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Vacation Vancouver

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The Seawall in Stanley Park in Vancouver
Seawall in Stanley Park near English Bay


Wake up like a local with a latte and a waffle sided with fig-orange marmalade at Café Medina before you head to Stanley Park to stroll along the 6.5-mile seawall, one of the most popular and scenic routes in the city. If you're seeking significant physical activity, rent a bike from Bayshore Bicycle Rentals (all rentals include complimentary helmets), located at Georgia and Denman Streets near the entrance to the park and wheel along one of the designated bicycle paths civilly separated from the park's walking paths. Surrounded by water on all sides, Stanley Park provides excellent sightseeing and people watching with every workout. Bird watchers also flock to the park during spring and fall to see large numbers of migrating ducks, geese and other waterfowl. It's also the spot for strolling, canoodling and watching incoming boats, ships, and the lights of the city sparkle at the sunset.

The Capilano Suspension Bridge just north of Vancouver
Capilano Suspension Bridge

The vast downtown park is also home to the Vancouver Aquarium, Canada's largest, housing an amazing 70,000-plus undersea specimens. Its "Animal Encounter" programs, such as the Beluga Whale Encounter, take visitors up-close-and-personal with the magnificent white whales. The aquarium also hosts overnights for families on summer weekends, bringing new meaning to the expression "sleeping with the fishes."If you're suddenly famished after all this aquatic sightseeing, enjoy lunch inside or on the patio at the Raincity Grill on English Bay. In summertime, make it take-away and sit on the beach to dine.

To explore a few of the other places where Vancouverites enjoy walking, drive north over the Lions Gate Bridge to the North Shore and the Capilano Suspension Bridge. This wooden suspension bridge with its "Rainforest Adventure" is a unique destination. Originally constructed in 1889 high above the Capilano River, the rebuilt wooden walking bridge is huge and sways ever so slightly in the wind. But visitors should swallow their fear and walk across to see the magnificent view of the forest and river 250 feet below. The hesitant should take note: In 1999, a 17-month old infant fell from her mother's arms and miraculously survived a 154-foot plunge into the trees below. The newest addition to the rainforest park is the award-winning Treetops Adventure, seven suspension bridges through the enormous evergreens taking you up to 100 feet above the forest floor. Various First Nations artifacts and totems are also on view on the Capilano Suspension Bridge grounds. A few miles away is the Lynn Canyon Suspension Bridge. It's every bit as breathtaking as the Capilano Suspension Bridge, and it's free.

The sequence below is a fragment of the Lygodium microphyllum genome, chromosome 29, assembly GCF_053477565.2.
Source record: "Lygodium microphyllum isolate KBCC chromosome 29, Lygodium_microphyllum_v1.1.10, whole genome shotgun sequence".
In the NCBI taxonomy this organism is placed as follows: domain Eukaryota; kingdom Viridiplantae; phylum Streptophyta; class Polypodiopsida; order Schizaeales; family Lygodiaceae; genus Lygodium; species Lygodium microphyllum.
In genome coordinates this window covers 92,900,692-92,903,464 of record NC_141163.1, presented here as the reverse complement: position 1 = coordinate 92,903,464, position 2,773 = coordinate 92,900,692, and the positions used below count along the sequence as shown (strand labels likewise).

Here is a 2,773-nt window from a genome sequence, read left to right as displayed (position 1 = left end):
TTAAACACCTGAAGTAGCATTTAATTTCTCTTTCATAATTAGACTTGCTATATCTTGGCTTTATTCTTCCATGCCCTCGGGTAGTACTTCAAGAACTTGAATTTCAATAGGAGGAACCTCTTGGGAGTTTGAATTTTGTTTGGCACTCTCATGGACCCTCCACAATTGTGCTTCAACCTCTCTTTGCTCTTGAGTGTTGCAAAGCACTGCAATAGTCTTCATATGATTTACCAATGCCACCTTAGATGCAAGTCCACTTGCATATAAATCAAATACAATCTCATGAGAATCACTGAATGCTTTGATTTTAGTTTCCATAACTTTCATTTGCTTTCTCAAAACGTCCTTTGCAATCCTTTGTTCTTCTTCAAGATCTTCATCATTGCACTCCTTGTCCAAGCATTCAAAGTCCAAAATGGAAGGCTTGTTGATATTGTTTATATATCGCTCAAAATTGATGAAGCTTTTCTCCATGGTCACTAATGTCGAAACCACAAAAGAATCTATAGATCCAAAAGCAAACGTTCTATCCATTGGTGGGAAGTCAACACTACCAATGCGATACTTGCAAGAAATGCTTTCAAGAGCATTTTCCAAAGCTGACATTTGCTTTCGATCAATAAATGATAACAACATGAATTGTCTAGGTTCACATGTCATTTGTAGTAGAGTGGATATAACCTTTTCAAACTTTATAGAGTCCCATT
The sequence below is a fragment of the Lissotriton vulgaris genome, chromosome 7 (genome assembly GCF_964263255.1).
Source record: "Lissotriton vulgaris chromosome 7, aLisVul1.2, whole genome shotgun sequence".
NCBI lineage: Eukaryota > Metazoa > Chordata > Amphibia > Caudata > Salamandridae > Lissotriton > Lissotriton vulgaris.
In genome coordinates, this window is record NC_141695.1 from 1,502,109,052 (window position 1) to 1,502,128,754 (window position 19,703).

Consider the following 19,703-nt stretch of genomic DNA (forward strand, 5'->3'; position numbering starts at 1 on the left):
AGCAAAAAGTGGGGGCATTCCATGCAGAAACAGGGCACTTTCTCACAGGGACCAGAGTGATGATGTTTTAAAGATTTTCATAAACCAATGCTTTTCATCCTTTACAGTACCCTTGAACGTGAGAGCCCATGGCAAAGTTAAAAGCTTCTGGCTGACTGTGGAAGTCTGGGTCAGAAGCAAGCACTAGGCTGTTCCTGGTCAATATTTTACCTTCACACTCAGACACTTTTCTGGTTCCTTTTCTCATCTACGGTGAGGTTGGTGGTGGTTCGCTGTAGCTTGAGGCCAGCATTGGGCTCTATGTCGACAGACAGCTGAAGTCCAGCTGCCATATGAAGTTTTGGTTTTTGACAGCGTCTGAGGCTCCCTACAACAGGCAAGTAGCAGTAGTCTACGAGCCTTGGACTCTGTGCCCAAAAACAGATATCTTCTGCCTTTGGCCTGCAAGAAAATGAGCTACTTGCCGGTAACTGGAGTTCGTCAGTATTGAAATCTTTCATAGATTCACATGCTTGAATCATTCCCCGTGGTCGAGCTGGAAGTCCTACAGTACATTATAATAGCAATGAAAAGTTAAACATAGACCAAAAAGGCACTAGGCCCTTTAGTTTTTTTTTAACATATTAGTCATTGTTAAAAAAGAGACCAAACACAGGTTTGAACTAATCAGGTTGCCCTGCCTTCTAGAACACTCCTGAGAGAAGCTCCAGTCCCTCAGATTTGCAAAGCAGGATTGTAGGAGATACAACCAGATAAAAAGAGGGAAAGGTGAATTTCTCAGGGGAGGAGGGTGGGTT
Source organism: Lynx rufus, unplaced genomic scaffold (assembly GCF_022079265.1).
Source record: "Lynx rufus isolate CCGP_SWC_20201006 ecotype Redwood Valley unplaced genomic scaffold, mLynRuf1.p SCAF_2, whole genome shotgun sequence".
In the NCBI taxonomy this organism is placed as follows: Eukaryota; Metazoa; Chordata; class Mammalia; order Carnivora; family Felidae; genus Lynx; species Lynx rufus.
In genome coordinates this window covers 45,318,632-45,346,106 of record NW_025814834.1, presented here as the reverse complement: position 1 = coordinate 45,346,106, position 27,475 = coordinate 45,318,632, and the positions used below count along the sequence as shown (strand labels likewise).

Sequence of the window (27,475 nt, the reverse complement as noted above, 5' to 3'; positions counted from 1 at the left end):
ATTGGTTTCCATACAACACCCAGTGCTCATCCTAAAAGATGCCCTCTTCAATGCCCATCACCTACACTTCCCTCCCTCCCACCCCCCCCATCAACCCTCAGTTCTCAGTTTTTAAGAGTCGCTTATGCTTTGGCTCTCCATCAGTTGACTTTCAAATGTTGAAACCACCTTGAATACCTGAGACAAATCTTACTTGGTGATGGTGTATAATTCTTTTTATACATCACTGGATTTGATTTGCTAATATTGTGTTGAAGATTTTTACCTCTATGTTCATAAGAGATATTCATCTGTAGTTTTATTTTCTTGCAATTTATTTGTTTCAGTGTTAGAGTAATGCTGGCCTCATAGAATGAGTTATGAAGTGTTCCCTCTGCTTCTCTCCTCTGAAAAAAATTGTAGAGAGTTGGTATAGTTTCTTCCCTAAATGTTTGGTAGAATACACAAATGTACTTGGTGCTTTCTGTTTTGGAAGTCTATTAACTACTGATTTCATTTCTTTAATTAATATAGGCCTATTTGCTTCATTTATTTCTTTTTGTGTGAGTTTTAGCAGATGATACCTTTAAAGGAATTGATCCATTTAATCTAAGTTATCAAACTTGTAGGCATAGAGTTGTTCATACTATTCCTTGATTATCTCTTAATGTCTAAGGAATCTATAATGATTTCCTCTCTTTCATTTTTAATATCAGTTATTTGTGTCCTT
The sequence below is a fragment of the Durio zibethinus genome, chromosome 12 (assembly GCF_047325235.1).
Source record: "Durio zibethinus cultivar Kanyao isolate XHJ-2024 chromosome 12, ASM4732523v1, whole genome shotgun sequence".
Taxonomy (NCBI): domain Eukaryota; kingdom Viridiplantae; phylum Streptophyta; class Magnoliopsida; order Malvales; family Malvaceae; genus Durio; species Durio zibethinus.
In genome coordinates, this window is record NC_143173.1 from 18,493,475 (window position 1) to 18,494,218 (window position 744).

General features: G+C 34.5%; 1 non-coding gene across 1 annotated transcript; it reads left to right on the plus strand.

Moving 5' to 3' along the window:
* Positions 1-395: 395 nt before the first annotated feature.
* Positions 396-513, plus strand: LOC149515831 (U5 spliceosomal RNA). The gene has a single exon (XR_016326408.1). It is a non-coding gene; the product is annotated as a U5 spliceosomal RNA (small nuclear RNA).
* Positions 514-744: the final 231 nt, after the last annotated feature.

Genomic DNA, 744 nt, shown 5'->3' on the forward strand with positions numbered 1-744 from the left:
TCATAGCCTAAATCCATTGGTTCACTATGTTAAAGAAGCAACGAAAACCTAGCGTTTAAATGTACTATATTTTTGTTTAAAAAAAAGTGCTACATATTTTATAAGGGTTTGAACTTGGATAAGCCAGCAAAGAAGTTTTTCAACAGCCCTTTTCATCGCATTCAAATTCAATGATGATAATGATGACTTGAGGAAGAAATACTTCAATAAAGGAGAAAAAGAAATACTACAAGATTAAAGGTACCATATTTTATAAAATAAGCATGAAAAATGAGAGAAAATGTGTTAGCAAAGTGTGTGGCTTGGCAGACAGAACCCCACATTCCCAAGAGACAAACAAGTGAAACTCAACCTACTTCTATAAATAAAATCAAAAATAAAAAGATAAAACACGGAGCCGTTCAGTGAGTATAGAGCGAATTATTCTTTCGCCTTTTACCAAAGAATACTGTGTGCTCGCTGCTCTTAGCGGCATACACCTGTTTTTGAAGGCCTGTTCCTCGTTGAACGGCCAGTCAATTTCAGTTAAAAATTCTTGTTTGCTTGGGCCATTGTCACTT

The Lions Gate Bridge connects the city of Vancouver to the North Shore municipalities
Lions Gate Bridge

With your physical exploits complete, relax at dinner in the tony South Granville area stretching from West 16th Avenue to the south end of the Granville Bridge. If you're in the mood for contemporary French cuisine, drop by West, where succulent fish dishes, terrines and cutting-edge wines are served with unparalleled style. Or check out Vij's, Vancouver's top-ranked destination for authentic Indian curries. Note its sleek next-door sibling named Rangoli. It's bargain-priced but every bit as good. If meat is on your mind, head to Memphis Blues Barbeque House for the best pulled pork north of the Canadian border.

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* Images courtesy of Tourism Vancouver; Vancouver's West End in Winter by Andy Mons

(Updated: 08/24/12 KK)

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